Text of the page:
Playing Around

In English then word play has a variety of meanings. You can play a role in a play or drama, play a game or sport, play an instrument, play with toys or other things, or just play in general.

Playing

In Portuguese, however, there are several different words that can be translated as to play, such as:

  • jogar – to play (a game, a sport), gamble, throw, drop
  • brincar – to play (with toys), to joke
  • representar – to play (a role), to represent, put on, act, make a complaint
  • pregar (uma peça em alguém) – to play (a trick on sb)
  • bancar (o idiota) – to play (the fool)

According to Carlos Carrion, who sent me this information, these words are translated as to play or the equivalent in most of the languages in Google Translate.

There are several ways to translate to play in Welsh, including:

  • chwarae = to play (a game, sport, instrument), amuse oneself, compete, frolic
  • canu = to play (piano, harp, organ), to sing, intone, chant
  • seinio = to play (a musical instrument), make noise/sound, ring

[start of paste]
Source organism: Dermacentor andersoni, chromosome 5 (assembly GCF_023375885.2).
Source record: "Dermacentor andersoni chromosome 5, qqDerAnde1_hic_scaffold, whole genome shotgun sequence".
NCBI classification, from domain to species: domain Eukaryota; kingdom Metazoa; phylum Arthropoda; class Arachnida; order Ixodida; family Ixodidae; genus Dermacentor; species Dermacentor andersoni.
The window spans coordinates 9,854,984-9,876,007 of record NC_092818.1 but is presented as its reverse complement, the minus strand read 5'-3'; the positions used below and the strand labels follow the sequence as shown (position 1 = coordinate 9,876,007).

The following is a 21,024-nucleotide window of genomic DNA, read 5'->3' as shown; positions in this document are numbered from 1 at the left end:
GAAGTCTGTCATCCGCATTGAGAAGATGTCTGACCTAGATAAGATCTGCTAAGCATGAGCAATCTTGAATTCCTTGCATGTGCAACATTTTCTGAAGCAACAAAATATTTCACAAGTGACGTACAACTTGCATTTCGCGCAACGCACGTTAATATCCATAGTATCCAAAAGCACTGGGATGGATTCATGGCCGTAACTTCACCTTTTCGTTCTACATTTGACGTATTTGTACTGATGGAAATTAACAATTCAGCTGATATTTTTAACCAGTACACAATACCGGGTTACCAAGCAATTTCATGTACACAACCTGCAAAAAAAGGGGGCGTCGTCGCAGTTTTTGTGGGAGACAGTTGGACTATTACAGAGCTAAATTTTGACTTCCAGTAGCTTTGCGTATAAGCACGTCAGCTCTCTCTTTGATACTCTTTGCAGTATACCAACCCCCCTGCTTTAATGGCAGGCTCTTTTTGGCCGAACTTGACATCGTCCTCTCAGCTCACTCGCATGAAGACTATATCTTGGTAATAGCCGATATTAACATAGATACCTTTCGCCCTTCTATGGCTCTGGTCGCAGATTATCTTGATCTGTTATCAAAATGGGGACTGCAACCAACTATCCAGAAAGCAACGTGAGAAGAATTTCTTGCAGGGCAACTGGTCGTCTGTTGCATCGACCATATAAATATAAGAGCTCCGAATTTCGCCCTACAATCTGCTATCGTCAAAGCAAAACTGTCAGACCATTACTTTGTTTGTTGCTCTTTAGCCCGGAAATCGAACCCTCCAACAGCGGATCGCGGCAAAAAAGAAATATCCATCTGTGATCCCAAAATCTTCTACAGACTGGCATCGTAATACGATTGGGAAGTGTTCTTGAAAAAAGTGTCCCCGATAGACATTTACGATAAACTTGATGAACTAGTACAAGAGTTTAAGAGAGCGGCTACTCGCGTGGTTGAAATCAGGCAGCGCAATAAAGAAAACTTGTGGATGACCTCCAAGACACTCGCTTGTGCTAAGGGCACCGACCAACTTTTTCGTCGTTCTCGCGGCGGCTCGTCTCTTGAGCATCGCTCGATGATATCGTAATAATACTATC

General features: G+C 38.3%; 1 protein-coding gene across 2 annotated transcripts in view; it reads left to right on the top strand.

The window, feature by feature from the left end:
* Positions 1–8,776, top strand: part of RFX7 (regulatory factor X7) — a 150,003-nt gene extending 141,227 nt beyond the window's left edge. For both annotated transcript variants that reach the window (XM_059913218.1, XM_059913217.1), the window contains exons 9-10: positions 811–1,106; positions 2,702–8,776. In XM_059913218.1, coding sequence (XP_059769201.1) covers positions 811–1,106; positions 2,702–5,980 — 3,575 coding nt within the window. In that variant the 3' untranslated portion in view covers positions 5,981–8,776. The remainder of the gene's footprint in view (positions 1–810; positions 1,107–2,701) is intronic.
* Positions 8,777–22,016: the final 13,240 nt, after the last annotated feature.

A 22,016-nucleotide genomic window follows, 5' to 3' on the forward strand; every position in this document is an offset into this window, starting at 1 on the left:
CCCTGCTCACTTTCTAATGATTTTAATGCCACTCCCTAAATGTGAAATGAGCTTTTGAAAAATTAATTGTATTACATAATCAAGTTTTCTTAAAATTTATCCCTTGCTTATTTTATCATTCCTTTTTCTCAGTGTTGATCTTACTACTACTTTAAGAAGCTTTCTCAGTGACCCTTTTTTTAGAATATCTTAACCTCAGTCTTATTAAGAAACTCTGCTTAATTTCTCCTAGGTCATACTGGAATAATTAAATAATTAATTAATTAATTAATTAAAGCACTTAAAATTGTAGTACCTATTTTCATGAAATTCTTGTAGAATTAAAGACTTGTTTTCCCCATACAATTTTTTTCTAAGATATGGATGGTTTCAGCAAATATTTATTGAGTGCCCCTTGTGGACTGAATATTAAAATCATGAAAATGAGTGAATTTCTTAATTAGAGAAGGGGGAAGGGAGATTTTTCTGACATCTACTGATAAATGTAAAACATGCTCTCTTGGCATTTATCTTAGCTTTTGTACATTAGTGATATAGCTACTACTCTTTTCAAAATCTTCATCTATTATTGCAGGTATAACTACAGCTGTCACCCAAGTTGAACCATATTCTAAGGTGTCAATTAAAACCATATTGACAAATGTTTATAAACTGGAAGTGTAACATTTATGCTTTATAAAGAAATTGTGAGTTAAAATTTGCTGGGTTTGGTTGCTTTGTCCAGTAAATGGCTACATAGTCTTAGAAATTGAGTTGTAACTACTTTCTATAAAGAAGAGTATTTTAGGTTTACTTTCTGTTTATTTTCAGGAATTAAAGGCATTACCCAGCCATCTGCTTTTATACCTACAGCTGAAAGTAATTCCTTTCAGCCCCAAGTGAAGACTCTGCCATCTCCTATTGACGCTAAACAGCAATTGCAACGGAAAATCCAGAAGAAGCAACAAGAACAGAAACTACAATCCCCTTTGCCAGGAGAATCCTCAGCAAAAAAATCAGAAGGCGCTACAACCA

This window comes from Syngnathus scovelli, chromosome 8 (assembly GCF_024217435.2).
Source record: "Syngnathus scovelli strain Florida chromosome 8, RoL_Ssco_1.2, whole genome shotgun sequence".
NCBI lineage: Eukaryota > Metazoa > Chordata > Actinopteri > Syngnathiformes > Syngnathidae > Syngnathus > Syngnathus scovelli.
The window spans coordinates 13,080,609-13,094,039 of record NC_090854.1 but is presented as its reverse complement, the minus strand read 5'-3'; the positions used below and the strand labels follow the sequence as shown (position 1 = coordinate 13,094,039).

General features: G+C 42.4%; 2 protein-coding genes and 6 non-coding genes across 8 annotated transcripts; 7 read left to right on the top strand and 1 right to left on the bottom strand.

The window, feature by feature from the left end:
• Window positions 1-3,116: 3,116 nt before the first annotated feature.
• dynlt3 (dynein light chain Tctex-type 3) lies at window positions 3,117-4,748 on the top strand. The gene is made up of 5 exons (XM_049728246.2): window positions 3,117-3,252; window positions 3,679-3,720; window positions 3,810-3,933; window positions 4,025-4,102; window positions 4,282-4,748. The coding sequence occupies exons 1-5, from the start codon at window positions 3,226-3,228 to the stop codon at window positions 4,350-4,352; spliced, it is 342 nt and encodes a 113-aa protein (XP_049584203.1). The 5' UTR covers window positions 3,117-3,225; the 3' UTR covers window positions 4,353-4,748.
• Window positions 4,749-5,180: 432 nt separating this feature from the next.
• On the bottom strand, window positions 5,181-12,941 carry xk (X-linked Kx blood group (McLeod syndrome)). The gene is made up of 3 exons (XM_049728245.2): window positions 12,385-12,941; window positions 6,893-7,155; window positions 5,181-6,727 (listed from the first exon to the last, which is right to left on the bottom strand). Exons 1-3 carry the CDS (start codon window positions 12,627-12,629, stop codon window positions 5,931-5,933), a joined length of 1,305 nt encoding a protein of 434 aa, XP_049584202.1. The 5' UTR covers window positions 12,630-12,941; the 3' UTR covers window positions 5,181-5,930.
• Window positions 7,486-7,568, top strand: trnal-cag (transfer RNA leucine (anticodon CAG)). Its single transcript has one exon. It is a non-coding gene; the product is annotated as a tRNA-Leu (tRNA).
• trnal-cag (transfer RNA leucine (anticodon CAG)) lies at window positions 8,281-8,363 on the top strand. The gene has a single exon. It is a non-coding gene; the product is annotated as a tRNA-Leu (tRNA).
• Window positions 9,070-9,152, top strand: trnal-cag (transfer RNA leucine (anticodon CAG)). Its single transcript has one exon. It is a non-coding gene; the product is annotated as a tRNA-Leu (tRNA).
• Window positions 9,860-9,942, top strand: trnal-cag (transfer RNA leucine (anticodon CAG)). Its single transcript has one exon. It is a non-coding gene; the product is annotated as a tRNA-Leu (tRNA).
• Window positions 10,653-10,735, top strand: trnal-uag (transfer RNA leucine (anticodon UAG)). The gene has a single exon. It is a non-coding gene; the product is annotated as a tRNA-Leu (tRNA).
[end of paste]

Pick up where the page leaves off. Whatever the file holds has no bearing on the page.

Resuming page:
• piltran = to play at (doing something), potter about, fiddle
  • actio / perfformio = to play (a role), to act, perform

Are there different words for different kinds of play in other languages?

Sources: ReversoDictionary, Geiriadur Prifysgol Cymru, Geiriadur yr Academi

2 thoughts on “Playing Around

  1. in Frisian (the variety that’s spoken in the Netherlands), there is a distinction between boartsje, which is playing for fun like children do, joking around etc., and spylje, which has a broader meaning and can be used for playing an instrument, a sport, a role, etc. In Dutch, there is no such distinction: you’d use spelen in all of those contexts.

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